Tongsung Park's American lawyer arrived here tonight saying he will recommend that his client meet with U.S. investigators in a third country and give testimony on the congressional influence-buying scandal. He did not identify the country.

William G. Hundley, who practices law in Washington, confirmed reports in the South Korean news media that President Carter had offered Park immunity in exchange for his presence for testimony in Washington. The press here quoted South Korean government sources as saying that Park had rejected the offer.

Park, a once-prominent Washington social figure was indicted for conspiring to bribe congressmen in an effort to obtain continued American aid for South Korea.

He left Washington a year ago, when the news of an investigation of his activities was first published. He lived in London until late last month when he came to this country. He has said he will not return to Washington's "emotionally charged" atmosphere.

Neither Hundley nor the quoted Korean sources indicated precisely when the offer of immunity was made.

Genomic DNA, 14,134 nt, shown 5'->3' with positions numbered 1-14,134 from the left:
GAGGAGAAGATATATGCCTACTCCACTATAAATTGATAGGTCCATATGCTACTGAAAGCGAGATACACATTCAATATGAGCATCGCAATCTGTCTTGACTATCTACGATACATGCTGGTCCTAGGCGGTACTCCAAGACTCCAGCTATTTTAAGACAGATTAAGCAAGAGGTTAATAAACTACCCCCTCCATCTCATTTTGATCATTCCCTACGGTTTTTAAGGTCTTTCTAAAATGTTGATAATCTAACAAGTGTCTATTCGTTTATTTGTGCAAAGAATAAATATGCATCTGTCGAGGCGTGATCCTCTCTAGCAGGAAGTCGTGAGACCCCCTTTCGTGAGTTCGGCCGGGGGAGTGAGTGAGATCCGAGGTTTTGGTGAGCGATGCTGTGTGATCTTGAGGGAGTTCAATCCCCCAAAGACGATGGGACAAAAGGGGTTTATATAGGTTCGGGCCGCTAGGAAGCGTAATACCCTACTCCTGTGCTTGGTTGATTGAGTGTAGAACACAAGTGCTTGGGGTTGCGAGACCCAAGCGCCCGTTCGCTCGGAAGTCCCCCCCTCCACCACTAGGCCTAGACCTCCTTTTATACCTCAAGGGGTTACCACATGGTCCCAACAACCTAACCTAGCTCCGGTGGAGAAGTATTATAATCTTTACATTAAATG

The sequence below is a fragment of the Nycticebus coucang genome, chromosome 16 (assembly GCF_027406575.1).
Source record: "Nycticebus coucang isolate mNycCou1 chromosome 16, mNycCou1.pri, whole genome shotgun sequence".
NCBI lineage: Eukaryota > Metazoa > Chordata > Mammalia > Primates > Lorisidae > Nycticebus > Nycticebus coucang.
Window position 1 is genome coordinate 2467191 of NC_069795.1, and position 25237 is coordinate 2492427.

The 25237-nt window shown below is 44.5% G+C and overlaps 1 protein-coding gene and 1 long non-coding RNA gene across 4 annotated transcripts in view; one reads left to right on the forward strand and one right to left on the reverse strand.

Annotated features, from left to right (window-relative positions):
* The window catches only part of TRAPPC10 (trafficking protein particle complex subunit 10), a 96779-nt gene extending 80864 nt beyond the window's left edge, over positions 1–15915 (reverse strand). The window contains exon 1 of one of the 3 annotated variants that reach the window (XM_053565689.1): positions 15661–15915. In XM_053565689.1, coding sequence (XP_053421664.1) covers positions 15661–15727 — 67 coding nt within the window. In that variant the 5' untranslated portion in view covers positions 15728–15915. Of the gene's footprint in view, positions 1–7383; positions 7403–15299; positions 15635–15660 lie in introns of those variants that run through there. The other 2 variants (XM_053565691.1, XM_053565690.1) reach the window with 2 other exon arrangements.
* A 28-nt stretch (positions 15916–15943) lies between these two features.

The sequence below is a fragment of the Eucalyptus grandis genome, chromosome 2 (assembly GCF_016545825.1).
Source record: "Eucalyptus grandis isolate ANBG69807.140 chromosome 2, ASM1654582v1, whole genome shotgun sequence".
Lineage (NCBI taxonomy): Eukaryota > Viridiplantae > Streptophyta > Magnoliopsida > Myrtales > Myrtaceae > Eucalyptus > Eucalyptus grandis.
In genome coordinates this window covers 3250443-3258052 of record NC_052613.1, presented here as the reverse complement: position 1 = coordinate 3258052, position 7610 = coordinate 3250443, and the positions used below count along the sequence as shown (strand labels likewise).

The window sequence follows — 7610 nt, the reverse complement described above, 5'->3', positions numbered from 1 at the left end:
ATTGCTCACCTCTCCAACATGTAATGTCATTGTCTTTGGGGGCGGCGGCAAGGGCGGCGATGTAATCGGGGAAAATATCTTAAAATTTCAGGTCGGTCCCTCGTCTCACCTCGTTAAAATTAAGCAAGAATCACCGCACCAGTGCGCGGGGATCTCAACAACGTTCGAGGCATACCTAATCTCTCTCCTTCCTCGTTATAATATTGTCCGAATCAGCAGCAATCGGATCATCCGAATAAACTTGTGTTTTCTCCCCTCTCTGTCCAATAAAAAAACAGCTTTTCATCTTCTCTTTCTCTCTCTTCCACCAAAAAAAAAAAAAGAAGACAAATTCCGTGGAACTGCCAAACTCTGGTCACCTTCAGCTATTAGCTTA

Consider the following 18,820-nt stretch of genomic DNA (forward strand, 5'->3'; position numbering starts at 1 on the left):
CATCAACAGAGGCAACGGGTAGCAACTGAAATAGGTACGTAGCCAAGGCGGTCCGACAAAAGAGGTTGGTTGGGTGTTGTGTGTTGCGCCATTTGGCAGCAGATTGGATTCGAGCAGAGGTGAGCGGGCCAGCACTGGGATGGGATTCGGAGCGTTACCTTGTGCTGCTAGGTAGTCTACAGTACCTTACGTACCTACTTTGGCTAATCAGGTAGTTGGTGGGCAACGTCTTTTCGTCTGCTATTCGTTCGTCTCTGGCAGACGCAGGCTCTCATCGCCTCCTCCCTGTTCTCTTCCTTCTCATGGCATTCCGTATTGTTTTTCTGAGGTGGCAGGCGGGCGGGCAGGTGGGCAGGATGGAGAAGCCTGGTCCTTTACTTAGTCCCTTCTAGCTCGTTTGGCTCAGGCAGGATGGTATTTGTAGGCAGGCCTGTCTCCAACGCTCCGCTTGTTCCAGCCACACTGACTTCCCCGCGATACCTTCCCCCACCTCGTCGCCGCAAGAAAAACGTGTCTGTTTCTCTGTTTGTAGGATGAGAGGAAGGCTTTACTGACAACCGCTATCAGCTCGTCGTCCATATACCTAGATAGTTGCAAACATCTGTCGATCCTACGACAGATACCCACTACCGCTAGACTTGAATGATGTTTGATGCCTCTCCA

The U.S, embassy had no comment.

Hundley told reporters that the offer "would not apply to present times as far as I know."

The government sources were quoted as saying that the offer was made in Carter's letter to South Korean President Park Chung Hee, who passed it along to Tongsun Park.

Hundley was met at Seoul's Kimpo Airport by several of Park's business associates, who drove him away after two brief airport encounters with reporters. Park himself has been seen around town on several recent evenings, but did not show up to greet his attorney.

Hundley is believed to be urging Park to return to London.

Early this month, after initial news of the secret indictment had been published, Hundley said that Park would be willing to return to London and face extradition procceedings if they were brought by U.S. officials. The United States has an extradition agreement with Great Britain but not with South Korea.

Some observers here believe that the South Korean government would not be willing to let Park leave the country. However, its official position is that Park is a private citizen free to go where he chooses. Park is reported to be under government surveillance, although he has appeared to move freely about the country.

Hundley was asked if his trip here was timed for a possibly simultaneous visit by Leon Jaworski special counsel for the House Ethics Committe investigating the case. The committee has discussed sending Jaworski here to question Park if he refuses to go to Washington at any time.

Hundley said he knew nothing of Jaworski's plans and had not talked to him about a visit to South Korea.